Is Routine Spine MRI Necessary in Skeletally Immature Patients With MHE? Identifying Patients at Risk for Spinal Osteochondromas

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Multiple hereditary exostoses (MHE) is an autosomal dominant condition leading to development of osteochondromas throughout the body. Although long bones are most often affected, spine involvement may occur and usually requires advanced imaging for diagnosis. However, the high cost of detection, infrequent occurrence, and very low likelihood of spinal cord compression and neurological injury, create a management conundrum. The purpose of our investigation is to identify patients at greatest risk for spinal lesions and refine indications for advanced imaging.


All MHE patients in a 24-year period were retrospectively reviewed. Skeletally immature patients with advanced imaging of the spine were further evaluated. The demographic characteristics, family history, clinical presentation, past surgical history, tumor burden, and distribution of patients with spinal lesions were compared with those without.


In total, 227 MHE patients were identified and 21 underwent advanced spinal imaging. Spinal lesions were found in 8 of the 21 screened patients (38.1%, 3.5% overall), of which 4 were intracanal and 1 was symptomatic (4.8%, 0.4% overall). Only the symptomatic patient underwent excision of the spinal lesion. Patients with spinal lesions had higher tumor burden than those without (median, 28.5 vs. 19 locations; P=0.010). There was a significant association with rib (P=0.018) and pelvic (P=0.007) lesions, which may serve as “harbinger” lesions. The presence of both a rib and a pelvic lesion used as a screening tool for spinal lesions produces a sensitivity of 100% and specificity of 69%.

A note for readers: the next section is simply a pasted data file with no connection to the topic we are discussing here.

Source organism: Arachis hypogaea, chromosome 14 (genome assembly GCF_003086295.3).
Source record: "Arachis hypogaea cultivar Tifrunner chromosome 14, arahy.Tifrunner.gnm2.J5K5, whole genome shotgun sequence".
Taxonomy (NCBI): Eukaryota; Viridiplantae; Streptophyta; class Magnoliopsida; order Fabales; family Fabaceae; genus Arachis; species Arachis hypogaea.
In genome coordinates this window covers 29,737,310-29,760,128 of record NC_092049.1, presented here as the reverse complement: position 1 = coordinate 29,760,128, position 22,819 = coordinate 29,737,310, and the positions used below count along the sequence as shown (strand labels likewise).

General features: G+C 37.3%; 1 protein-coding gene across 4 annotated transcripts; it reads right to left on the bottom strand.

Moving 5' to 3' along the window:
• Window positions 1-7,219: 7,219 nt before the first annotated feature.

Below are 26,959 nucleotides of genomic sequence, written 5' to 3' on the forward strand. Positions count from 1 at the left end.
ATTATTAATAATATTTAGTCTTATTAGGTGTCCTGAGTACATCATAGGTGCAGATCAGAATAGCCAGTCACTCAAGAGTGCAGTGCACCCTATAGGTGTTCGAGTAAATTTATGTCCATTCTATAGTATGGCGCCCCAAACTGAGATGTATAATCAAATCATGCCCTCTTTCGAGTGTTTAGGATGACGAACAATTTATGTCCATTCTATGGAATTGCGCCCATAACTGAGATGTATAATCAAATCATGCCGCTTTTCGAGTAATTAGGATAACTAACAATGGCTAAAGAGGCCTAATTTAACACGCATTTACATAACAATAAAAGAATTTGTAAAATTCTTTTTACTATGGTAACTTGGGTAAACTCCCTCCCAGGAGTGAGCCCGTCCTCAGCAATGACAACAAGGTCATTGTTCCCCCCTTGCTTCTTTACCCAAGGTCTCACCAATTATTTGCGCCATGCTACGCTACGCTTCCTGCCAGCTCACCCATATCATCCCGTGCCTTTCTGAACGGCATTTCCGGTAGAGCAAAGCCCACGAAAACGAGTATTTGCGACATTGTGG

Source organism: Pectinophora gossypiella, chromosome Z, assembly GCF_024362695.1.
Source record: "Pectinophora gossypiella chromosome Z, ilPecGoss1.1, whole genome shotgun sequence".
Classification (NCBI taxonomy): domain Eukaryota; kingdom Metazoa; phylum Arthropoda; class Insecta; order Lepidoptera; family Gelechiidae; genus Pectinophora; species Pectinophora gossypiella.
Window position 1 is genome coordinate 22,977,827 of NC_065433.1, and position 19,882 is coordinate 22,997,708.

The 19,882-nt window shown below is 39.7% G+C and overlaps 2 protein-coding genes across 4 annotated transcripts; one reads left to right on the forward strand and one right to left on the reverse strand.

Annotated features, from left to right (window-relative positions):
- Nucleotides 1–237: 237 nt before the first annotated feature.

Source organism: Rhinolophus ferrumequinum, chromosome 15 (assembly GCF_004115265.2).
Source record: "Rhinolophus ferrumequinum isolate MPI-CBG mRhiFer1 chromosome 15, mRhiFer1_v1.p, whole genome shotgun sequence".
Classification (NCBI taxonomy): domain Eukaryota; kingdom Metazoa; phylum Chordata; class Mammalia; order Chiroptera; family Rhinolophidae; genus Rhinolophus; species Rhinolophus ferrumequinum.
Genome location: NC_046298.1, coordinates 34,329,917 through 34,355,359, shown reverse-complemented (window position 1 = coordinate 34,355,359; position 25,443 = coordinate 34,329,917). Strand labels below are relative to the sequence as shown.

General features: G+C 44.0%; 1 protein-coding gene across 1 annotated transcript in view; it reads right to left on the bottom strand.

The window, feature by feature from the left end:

Symptomatic spinal involvement in children with MHE is rare and tends to occur in patients with higher tumor burden. We recommend limiting advanced spine imaging to children with neurological symptoms or with rib and pelvic “harbinger” lesions. Patients without these findings are unlikely to have spine involvement needing intervention. This approach offers an opportunity to avoid unnecessary testing and substantially reduce costs of diagnostic imaging.

Level of Evidence:

Level III.

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